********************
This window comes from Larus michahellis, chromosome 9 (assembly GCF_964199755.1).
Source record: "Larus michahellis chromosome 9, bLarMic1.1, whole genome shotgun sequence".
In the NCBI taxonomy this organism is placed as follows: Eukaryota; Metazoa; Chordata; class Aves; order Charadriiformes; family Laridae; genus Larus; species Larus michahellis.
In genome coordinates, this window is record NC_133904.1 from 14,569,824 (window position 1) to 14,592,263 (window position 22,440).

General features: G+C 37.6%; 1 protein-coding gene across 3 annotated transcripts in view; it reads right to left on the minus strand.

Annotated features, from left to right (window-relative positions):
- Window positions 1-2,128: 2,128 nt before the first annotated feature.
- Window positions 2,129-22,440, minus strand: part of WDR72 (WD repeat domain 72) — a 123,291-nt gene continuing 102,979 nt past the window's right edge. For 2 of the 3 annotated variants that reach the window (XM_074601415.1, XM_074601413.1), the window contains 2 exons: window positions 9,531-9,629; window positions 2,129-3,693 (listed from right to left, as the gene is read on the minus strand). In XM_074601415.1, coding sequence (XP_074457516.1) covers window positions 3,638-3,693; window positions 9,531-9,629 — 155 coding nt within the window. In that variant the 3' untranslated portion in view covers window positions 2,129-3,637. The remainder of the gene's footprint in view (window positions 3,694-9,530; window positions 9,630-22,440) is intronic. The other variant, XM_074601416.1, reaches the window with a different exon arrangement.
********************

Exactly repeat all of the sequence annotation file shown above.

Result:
This window comes from Larus michahellis, chromosome 9 (assembly GCF_964199755.1).
Source record: "Larus michahellis chromosome 9, bLarMic1.1, whole genome shotgun sequence".
In the NCBI taxonomy this organism is placed as follows: Eukaryota; Metazoa; Chordata; class Aves; order Charadriiformes; family Laridae; genus Larus; species Larus michahellis.
In genome coordinates, this window is record NC_133904.1 from 14,569,824 (window position 1) to 14,592,263 (window position 22,440).

General features: G+C 37.6%; 1 protein-coding gene across 3 annotated transcripts in view; it reads right to left on the minus strand.

Annotated features, from left to right (window-relative positions):
- Window positions 1-2,128: 2,128 nt before the first annotated feature.
- Window positions 2,129-22,440, minus strand: part of WDR72 (WD repeat domain 72) — a 123,291-nt gene continuing 102,979 nt past the window's right edge. For 2 of the 3 annotated variants that reach the window (XM_074601415.1, XM_074601413.1), the window contains 2 exons: window positions 9,531-9,629; window positions 2,129-3,693 (listed from right to left, as the gene is read on the minus strand). In XM_074601415.1, coding sequence (XP_074457516.1) covers window positions 3,638-3,693; window positions 9,531-9,629 — 155 coding nt within the window. In that variant the 3' untranslated portion in view covers window positions 2,129-3,637. The remainder of the gene's footprint in view (window positions 3,694-9,530; window positions 9,630-22,440) is intronic. The other variant, XM_074601416.1, reaches the window with a different exon arrangement.